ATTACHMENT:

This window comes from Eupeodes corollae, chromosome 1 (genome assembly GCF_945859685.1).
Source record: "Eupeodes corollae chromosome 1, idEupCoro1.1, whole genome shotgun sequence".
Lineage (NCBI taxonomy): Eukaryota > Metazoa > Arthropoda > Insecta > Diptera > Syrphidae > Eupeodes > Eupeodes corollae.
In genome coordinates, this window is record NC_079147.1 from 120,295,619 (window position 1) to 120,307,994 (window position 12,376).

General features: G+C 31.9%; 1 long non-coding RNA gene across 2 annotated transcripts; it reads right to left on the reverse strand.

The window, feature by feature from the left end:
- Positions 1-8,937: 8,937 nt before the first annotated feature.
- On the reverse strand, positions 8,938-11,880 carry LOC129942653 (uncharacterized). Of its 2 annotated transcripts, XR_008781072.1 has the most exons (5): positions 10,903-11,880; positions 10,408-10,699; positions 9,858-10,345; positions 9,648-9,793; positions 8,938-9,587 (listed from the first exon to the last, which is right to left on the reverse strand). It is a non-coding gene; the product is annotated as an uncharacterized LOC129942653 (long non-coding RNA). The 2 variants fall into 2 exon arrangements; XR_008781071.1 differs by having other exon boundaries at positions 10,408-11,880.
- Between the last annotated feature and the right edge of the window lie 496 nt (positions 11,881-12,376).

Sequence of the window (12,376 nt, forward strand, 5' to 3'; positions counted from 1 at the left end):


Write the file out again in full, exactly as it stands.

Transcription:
This window comes from Eupeodes corollae, chromosome 1 (genome assembly GCF_945859685.1).
Source record: "Eupeodes corollae chromosome 1, idEupCoro1.1, whole genome shotgun sequence".
Lineage (NCBI taxonomy): Eukaryota > Metazoa > Arthropoda > Insecta > Diptera > Syrphidae > Eupeodes > Eupeodes corollae.
In genome coordinates, this window is record NC_079147.1 from 120,295,619 (window position 1) to 120,307,994 (window position 12,376).

General features: G+C 31.9%; 1 long non-coding RNA gene across 2 annotated transcripts; it reads right to left on the reverse strand.

The window, feature by feature from the left end:
- Positions 1-8,937: 8,937 nt before the first annotated feature.
- On the reverse strand, positions 8,938-11,880 carry LOC129942653 (uncharacterized). Of its 2 annotated transcripts, XR_008781072.1 has the most exons (5): positions 10,903-11,880; positions 10,408-10,699; positions 9,858-10,345; positions 9,648-9,793; positions 8,938-9,587 (listed from the first exon to the last, which is right to left on the reverse strand). It is a non-coding gene; the product is annotated as an uncharacterized LOC129942653 (long non-coding RNA). The 2 variants fall into 2 exon arrangements; XR_008781071.1 differs by having other exon boundaries at positions 10,408-11,880.
- Between the last annotated feature and the right edge of the window lie 496 nt (positions 11,881-12,376).

Sequence of the window (12,376 nt, forward strand, 5' to 3'; positions counted from 1 at the left end):